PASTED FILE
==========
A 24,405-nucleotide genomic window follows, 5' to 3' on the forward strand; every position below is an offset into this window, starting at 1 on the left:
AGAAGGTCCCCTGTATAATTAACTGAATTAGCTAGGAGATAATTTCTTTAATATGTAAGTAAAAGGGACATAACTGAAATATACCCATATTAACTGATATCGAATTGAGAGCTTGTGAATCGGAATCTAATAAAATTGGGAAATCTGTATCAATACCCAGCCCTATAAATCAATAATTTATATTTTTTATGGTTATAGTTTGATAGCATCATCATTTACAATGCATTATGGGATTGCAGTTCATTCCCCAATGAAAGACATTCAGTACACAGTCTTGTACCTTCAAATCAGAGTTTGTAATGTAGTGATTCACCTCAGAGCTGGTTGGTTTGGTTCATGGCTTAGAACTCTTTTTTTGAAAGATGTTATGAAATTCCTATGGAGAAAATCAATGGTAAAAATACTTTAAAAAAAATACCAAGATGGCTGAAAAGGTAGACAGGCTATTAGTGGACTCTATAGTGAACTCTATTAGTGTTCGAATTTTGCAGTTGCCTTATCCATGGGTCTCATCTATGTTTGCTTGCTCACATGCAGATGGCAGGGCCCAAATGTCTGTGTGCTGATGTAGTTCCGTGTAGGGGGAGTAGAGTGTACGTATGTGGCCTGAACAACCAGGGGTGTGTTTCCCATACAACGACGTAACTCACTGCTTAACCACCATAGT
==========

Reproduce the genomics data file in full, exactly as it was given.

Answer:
A 24,405-nucleotide genomic window follows, 5' to 3' on the forward strand; every position below is an offset into this window, starting at 1 on the left:
AGAAGGTCCCCTGTATAATTAACTGAATTAGCTAGGAGATAATTTCTTTAATATGTAAGTAAAAGGGACATAACTGAAATATACCCATATTAACTGATATCGAATTGAGAGCTTGTGAATCGGAATCTAATAAAATTGGGAAATCTGTATCAATACCCAGCCCTATAAATCAATAATTTATATTTTTTATGGTTATAGTTTGATAGCATCATCATTTACAATGCATTATGGGATTGCAGTTCATTCCCCAATGAAAGACATTCAGTACACAGTCTTGTACCTTCAAATCAGAGTTTGTAATGTAGTGATTCACCTCAGAGCTGGTTGGTTTGGTTCATGGCTTAGAACTCTTTTTTTGAAAGATGTTATGAAATTCCTATGGAGAAAATCAATGGTAAAAATACTTTAAAAAAAATACCAAGATGGCTGAAAAGGTAGACAGGCTATTAGTGGACTCTATAGTGAACTCTATTAGTGTTCGAATTTTGCAGTTGCCTTATCCATGGGTCTCATCTATGTTTGCTTGCTCACATGCAGATGGCAGGGCCCAAATGTCTGTGTGCTGATGTAGTTCCGTGTAGGGGGAGTAGAGTGTACGTATGTGGCCTGAACAACCAGGGGTGTGTTTCCCATACAACGACGTAACTCACTGCTTAACCACCATAGT